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Watkinss v. Berryhill

United States District Court, S.D. Illinois

February 7, 2018

CHRISTOPHER WATKINS, Plaintiff,
v.
NANCY A. BERRYHILL, Acting Commissioner of Social Security, Defendant.[1]

          MEMORANDUM & ORDER

          J. PHIL GILBERT DISTRICT JUDGE

         In accordance with 42 U.S.C. § 405(g), plaintiff Christopher Watkins seeks judicial review of the final agency decision denying his application for Disability Insurance Benefits (DIB) pursuant to 42 U.S.C. § 423.

         Procedural History

         Plaintiff applied for DIB in August 2013, alleging a disability onset date of March 6, 2006. (Tr. 150-58.) Plaintiff later amended his onset date to March 22, 2012. (Tr. 177.) Plaintiff's application was denied at both the initial stage and on review. (Tr. 101-04, 109-110.) Plaintiff requested an evidentiary hearing, which Administrative Law Judge (ALJ) Koren Mueller conducted in March 2016. (Tr. 33-74.) The ALJ issued an unfavorable decision in April 2016. (Tr. 12-32.) The Appeals Council denied plaintiff's request for review, rendering the ALJ's decision the final agency decision. (Tr. 1.) Plaintiff exhausted his administrative remedies and filed a timely complaint in this Court, alleging that (1) the ALJ erroneously evaluated the opinions of the state agency consultants, and (2) the RFC assessment lacked an evidentiary basis. (Doc. 1.)

         Legal Standards

         To qualify for benefits, a claimant must be “disabled” pursuant to the Social Security Act. The Act defines a “disability” as the “inability to engage in any substantial gainful activity by reason of any medically determinable physical or mental impairment which can be expected to result in death or which has lasted or can be expected to last for a continuous period of not less than 12 months.” 42 U.S.C. § 423(d)(1)(A). The physical or mental impairment must result from a medically demonstrable abnormality. 42 U.S.C. § 423(d)(3). Moreover, the impairment must prevent the plaintiff from engaging in significant physical or mental work activity done for pay or profit. 20 C.F.R. § 404.1572.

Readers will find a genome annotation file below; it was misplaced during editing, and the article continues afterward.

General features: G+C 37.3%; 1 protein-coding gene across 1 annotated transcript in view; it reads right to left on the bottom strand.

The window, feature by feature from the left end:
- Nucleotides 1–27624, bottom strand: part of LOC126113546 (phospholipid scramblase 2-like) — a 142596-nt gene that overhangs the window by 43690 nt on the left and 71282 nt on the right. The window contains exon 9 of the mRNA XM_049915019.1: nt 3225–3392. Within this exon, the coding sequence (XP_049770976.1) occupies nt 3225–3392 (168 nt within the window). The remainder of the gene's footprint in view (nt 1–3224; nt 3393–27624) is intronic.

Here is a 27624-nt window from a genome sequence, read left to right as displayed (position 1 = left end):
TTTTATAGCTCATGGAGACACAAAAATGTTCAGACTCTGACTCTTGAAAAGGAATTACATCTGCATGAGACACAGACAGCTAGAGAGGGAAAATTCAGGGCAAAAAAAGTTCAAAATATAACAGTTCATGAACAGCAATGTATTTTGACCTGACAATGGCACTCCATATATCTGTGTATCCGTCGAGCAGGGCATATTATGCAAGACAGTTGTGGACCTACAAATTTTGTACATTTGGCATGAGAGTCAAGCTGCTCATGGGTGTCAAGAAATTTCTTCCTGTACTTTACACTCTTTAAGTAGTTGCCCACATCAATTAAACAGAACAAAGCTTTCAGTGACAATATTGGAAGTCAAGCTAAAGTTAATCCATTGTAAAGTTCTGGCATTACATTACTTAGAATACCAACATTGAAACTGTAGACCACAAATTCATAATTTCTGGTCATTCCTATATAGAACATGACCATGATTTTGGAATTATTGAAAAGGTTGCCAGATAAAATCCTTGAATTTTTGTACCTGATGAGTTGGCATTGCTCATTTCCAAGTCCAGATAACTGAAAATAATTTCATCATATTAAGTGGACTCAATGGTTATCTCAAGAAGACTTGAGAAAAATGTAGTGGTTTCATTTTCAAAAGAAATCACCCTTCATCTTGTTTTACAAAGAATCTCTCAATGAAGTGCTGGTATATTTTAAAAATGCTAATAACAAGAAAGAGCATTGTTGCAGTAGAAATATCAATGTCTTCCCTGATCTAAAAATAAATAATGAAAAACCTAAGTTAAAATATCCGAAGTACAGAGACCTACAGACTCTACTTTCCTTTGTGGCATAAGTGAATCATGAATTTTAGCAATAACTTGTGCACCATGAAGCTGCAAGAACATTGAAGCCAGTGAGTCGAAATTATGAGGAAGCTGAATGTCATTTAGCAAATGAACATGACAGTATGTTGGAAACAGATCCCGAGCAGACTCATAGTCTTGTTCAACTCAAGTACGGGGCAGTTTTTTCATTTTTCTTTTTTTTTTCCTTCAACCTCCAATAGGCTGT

Social Security regulations require an ALJ to ask five questions when determining whether a claimant is disabled. The first three questions are simple: (1) whether the claimant is presently unemployed; (2) whether the claimant has a physical or mental impairment; and (3) whether that impairment meets or is equivalent to one of the listed impairments that the regulations acknowledge to be conclusively disabling. 20 C.F.R. § 404.1520(a)(4); Weatherbee v. Astrue, 649 F.3d 565, 569 (7th Cir. 2011). If the answers to these questions are “yes”, then the ALJ should find that the claimant is disabled. Id.

         At times, an ALJ may find that the claimant is unemployed and has a serious impairment, but the impairment is neither listed in nor equivalent to the impairments in the regulations- failing at step three. If this happens, then the ALJ must ask a fourth question: (4) whether the claimant is able to perform his or her previous work. Id. If the claimant is not able to, then the burden shifts to the Commissioner to answer a fifth and final question: (5) whether the claimant is capable of performing any work within the economy, in light of the claimant's age, education, and work experience. If the claimant cannot, then the ALJ should find the claimant to be disabled. Id.; see also Simila v. Astrue, 573 F.3d 503, 512-13 (7th Cir. 2009); Zurawski v. Halter, 245 F.3d 881, 886 (7th Cir. 2001).